During the 19C the Burgh slowly changed to a holiday village and the houses were altered and new houses built to accommodate this. This increase in trade gave rise to new shops either in converted houses or new build. The holiday business trade survived until about 1970 when the visitors were able to travel to other areas to shop and the local shops closed with the exception of Obarska the hairdresser, which lasted almost until the start of the 21C.
Town Hall – built in 1872; the base of the clock tower (built 1772) is the old town council meeting room and the Town Jail. 19th C records show the latter as being “empty” when recorded. The clocks in the tower are dated 1864 and 1900. The Town Hall was still used, until recently, as meeting place for the Community Council and still functions as a village hall. However, it is no longer used as a cinema.
Note the Earlsferry coat of arms in the stonework above and the memorial plaques to the Polish Troops, who were stationed in the area during the War, and to James Braid the famous golfer. Braid was born in Earlsferry in 1870 and died in 1950. He won the Open five times in 10 years (first 1901).
Most of the houses on the south side of High Street had feus extending down to high water mark and those on the north side to the ‘Town Muir’ now Links Road, although these have mainly been redeveloped.
Move east along High Street – pause before junction with Ferry Road
East along High Street first house on right is Reekie’s workshop & house.
Formerly two shops on left side; post office (4th (final) site) and general goods and Tony’s ice cream/sweetie shop. There were houses and shops on the adjoining empty site – see gables on buildings. In 1947 Fife County Council were putting in a new drainage/sewage system and had dug a deep trench along the High Street in front of the old houses. There came a period of sustained rain and the houses, being built on a sand base, started to slip into the trench. Sadly, the houses had to be demolished on the instructions of Fife County Council and what had been an attractive entrance to the Royal Burgh became what we see today.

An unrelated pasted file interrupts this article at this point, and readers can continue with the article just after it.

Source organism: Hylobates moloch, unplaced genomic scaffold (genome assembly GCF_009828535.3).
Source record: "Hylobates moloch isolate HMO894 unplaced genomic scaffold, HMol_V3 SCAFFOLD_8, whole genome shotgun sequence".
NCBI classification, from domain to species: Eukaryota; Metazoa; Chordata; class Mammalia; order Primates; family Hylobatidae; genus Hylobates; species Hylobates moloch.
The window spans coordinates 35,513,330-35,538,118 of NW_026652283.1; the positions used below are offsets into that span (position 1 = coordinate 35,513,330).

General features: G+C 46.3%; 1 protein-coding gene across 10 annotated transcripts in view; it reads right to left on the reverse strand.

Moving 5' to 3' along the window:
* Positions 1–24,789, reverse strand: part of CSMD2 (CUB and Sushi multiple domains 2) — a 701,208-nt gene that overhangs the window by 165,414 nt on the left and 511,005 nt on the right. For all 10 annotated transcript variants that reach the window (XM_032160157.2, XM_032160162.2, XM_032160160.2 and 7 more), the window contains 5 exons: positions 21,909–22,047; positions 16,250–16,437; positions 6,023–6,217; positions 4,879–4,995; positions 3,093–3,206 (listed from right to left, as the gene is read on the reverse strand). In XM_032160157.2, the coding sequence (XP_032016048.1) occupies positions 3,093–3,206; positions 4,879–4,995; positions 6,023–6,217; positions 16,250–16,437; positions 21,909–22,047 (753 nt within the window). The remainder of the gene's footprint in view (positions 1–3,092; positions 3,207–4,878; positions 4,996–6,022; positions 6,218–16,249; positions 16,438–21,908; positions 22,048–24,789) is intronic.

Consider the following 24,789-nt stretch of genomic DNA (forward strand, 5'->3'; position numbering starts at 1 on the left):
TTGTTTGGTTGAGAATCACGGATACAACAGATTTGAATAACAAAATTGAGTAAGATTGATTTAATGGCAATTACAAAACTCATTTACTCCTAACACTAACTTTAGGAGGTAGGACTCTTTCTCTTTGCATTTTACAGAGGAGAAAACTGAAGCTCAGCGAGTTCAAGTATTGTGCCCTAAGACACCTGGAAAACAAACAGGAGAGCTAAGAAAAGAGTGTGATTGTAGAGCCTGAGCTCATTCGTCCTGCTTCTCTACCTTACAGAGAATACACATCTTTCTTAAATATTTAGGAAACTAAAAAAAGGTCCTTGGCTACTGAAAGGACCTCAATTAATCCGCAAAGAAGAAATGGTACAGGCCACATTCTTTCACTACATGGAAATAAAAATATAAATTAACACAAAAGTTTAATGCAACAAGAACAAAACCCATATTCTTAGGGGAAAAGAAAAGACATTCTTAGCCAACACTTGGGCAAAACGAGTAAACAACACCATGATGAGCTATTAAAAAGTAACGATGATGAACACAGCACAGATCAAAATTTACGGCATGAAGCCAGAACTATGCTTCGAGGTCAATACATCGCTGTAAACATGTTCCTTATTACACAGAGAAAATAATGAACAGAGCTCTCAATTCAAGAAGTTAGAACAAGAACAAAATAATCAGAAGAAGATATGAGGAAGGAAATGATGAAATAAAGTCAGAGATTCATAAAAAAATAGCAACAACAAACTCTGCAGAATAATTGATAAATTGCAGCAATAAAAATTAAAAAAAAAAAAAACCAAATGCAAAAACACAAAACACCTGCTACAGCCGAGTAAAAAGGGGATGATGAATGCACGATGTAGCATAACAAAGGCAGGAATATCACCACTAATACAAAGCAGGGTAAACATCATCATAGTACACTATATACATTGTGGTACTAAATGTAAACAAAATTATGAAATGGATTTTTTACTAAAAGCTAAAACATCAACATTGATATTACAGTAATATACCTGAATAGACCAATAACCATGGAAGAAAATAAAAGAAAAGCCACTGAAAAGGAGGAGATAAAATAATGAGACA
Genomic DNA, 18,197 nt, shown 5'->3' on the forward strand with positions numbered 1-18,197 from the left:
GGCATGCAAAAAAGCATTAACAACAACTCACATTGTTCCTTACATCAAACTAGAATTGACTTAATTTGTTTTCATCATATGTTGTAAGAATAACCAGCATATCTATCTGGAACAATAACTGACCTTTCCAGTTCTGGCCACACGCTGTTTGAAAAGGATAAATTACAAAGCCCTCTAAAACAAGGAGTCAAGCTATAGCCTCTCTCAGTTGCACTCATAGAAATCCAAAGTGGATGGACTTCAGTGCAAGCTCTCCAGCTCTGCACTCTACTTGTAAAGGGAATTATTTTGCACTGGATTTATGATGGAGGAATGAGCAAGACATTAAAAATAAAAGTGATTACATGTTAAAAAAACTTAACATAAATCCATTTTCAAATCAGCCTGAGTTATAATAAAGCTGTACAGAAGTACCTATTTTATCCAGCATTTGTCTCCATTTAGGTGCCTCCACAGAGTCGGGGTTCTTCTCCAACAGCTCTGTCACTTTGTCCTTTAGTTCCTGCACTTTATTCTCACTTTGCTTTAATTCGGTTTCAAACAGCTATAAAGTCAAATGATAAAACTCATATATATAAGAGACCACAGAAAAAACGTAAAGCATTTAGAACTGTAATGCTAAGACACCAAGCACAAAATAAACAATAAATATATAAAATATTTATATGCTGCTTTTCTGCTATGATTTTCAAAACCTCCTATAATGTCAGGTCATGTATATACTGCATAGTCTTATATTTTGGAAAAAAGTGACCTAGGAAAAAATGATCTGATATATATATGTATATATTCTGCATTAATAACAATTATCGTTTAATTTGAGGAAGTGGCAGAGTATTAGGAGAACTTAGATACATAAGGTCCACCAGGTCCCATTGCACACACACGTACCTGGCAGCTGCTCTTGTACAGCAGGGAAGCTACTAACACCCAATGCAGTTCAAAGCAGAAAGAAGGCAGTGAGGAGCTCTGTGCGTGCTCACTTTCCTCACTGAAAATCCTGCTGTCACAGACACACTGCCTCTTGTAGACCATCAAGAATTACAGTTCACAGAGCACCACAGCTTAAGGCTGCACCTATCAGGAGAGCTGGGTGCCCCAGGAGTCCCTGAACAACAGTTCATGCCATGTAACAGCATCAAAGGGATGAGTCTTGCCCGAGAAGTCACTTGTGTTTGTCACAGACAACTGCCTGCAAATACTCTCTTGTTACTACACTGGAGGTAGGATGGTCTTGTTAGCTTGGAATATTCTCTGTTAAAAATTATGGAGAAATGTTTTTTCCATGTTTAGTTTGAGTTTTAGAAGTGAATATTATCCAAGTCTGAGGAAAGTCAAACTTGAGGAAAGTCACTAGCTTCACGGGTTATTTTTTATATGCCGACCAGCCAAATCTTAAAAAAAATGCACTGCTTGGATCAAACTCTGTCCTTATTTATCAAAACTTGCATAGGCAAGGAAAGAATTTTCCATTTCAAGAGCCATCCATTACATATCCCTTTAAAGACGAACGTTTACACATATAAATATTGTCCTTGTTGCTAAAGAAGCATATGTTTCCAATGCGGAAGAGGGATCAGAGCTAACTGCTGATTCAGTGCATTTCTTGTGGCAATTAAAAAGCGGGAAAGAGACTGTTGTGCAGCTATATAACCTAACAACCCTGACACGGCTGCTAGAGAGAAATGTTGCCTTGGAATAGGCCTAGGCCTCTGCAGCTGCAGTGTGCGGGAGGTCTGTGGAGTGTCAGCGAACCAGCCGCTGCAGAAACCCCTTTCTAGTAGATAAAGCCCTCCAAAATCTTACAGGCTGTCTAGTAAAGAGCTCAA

The High Street lined up with Rotten Row until Williamsburgh was redeveloped and the new road built. The Kilconquhar Infant School was in Williamsburgh (now the local Library), as education was a Church matter and this was part of Kilconquhar Parish.
Ferry Road, formerly German Wynd, so called as a German built a house in the north side. In the early part of WW1 it was decided to rename the Wynd. The two councils couldn’t agree on a name and for a while the Wynd had two names – Cavell Place on the east side and Ferry Road on the west. It took a few acrimonious meetings of the then separate Town Councils before it was agreed to rename German’s Wynd Ferry Road.
The Burgh Boundary follows the centre line of the road and extends out to sea being marked by March Stones. This was important as there was an income from salmon fishing and selling seaweed (sea ware). The area of rocks and sand at this location was described as St Ford’s Loch.
Turn right/west along dunes.
Houses tend to be late Victorian and built in a ‘city’ style. One exception being the Old Bakehouse, which is in a local style and is on the site of a former bake house. New house to east of Old Bakehouse is the site of a smoke house thought to have been used to some the salmon and other fish caught locally.
Waldeve, on the west side of the Old Bakehouse, is the name of this recently-built house replacing an older building substantially rebuilt in 1935. Waldeve was associated with the former Tannery which lay to the rear. Waldeve is where Isaac Mackie was born (Isaac S. Mackie House Bank St. Elie).
I mentioned that Earlsferry is a burgh of considerable antiquity and came into prominence in the mid-12th C as a ferry crossing point connecting the important pilgrim route from North Berwick to Earlsferry (7 miles) and on to St Andrews. By the later medieval period it was functioning as a burgh which in every respect acted as a royal burgh, engaging in foreign trade etc.
As a port town engaging in foreign trade, as a ferry town, and having its own small resident fishing community, Earlsferry must clearly have had some harbour/pier facility.